In a movie I saw recently, a girl takes a piece of chalk, draws a door on the wall, pushes it open, and walks through. It’s a common motif in mythology and folktales; a door is drawn where no door exists, a maze opens up, a wardrobe becomes a portal to another world. Most often a common set of rules applies: There is a dead end. There is no other path. The stakes are high.

I love the image for the way it speaks to so many ideas I am in love with.

Postmodern thought says that reality is the collective story we tell each other every day. We know its rules and parameters; the doors are where everyone agrees they are. We know a door when we see someone open it and walk through it. The beautiful thing about this is that when the collective story doesn’t allow us to go where we need to go, we can create a new narrative instead. We are always free to draw a new door.

Buddhism says that the perception of opposites, good/evil, mind/body, is a limitation of the mind, not a limitation of reality. Zen koans are unanswerable questions that force the mind with all its dualisms to a dead end, where it can draw a door with chalk and enter a new kind of awareness.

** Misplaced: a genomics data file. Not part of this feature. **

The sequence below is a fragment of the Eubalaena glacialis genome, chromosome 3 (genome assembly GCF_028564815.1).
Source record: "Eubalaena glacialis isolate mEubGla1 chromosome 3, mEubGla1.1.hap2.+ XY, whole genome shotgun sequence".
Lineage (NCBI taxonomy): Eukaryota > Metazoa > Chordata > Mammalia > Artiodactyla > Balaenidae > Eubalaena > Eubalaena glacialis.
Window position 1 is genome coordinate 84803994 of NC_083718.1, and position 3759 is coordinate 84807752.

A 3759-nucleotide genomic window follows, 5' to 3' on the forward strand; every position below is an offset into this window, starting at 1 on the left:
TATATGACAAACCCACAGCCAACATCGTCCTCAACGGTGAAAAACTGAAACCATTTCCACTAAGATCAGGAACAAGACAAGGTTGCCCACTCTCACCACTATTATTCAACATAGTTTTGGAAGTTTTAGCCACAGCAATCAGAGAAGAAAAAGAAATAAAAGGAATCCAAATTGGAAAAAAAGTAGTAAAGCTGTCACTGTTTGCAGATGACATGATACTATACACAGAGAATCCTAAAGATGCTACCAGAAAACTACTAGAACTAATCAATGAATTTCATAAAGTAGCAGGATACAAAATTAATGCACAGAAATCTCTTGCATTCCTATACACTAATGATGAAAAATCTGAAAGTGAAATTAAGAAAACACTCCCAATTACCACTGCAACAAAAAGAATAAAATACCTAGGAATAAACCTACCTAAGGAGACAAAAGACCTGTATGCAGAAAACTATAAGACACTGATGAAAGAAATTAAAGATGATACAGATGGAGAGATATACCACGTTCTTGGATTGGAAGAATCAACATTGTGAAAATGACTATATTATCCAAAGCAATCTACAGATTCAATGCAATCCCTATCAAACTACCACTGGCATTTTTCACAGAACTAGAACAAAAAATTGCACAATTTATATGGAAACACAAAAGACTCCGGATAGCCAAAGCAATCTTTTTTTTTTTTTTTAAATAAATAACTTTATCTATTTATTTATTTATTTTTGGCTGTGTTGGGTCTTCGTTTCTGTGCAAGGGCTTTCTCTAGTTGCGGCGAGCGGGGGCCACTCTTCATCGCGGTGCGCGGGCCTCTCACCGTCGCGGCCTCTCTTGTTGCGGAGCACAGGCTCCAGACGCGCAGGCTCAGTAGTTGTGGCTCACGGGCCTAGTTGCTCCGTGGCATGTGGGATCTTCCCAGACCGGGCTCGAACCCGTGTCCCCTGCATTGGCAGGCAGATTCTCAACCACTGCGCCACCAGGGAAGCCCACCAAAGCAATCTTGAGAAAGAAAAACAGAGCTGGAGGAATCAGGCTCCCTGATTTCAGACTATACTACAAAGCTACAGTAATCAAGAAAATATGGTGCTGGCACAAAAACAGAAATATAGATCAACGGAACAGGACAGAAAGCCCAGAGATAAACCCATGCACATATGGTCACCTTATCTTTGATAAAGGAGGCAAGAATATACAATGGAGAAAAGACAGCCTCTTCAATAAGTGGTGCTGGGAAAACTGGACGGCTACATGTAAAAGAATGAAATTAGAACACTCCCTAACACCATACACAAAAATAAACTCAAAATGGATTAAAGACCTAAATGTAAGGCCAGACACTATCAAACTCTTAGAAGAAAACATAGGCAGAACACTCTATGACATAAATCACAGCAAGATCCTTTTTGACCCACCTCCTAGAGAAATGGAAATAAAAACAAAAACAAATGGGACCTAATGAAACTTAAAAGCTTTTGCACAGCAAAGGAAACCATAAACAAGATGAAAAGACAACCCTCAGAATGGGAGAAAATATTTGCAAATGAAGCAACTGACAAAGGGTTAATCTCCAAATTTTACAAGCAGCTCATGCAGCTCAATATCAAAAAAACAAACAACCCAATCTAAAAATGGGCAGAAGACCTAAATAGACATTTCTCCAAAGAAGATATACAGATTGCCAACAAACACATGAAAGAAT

Art therapy says that the creation of images is powerful and life-saving: When you hit a dead end, and there is no other path, and the stakes are high, draw on the wall.

Perhaps because she is young enough, or perhaps because she learns faster than most of us, the girl in the film doesn’t have to be told twice. The first door she drew closes. She is at a dead end, and her life is in danger. So she reaches up to the ceiling, draws another door, and climbs through. Today, if someone were to ask me about the single thing I wanted to do with my life, I would have to say, I want to be a person who draws doors with chalk.